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Journal Article

The rate and potential relevance of new mutations in a colonizing plant lineage


Krause,  Johannes       
Archaeogenetics, Max Planck Institute for the Science of Human History, Max Planck Society;

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Exposito-Alonso, M., Becker, C., Schuenemann, V. J., Reiter, E., Setzer, C., Slovak, R., et al. (2018). The rate and potential relevance of new mutations in a colonizing plant lineage. PLoS Genetics, 14(2): e1007155. doi:10.1371/journal.pgen.1007155.

Cite as: https://hdl.handle.net/21.11116/0000-0007-2DF4-4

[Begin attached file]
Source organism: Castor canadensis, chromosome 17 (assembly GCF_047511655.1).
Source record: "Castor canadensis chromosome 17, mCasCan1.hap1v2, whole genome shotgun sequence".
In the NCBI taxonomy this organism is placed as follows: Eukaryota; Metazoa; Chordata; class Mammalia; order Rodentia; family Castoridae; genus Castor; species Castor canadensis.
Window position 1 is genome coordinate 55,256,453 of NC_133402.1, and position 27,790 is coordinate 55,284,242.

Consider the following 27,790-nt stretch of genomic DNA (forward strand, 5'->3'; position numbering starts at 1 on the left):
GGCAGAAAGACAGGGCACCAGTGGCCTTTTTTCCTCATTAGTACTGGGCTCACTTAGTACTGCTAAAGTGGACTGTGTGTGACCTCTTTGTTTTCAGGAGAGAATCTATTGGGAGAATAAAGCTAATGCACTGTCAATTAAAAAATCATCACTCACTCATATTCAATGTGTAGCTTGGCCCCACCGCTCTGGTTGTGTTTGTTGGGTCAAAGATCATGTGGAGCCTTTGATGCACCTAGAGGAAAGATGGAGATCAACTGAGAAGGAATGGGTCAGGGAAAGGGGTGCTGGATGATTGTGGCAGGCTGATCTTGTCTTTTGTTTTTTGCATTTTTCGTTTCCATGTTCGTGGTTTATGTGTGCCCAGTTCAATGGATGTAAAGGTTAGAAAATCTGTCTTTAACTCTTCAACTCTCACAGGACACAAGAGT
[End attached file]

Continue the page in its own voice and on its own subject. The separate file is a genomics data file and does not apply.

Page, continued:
Author summary A consequence of an increasingly interconnected world is the spread of species outside their native range—a phenomenon with potentially dramatic impacts on ecosystem services. Using population genomics, we can robustly infer dynamics of colonization and successful population establishment. We have compared hundred genomes of a single Arabidopsis thaliana lineage in North America, including genomes of contemporary individuals as well as 19th century herbarium specimens. These differ by an average of about 200 mutations, and calculation of the nuclear evolutionary rate enabled the dating of the initial colonization event to about 400 years ago. We also found mutations associated with differences in traits among modern individuals, suggesting a role of new mutations in recent adaptive evolution.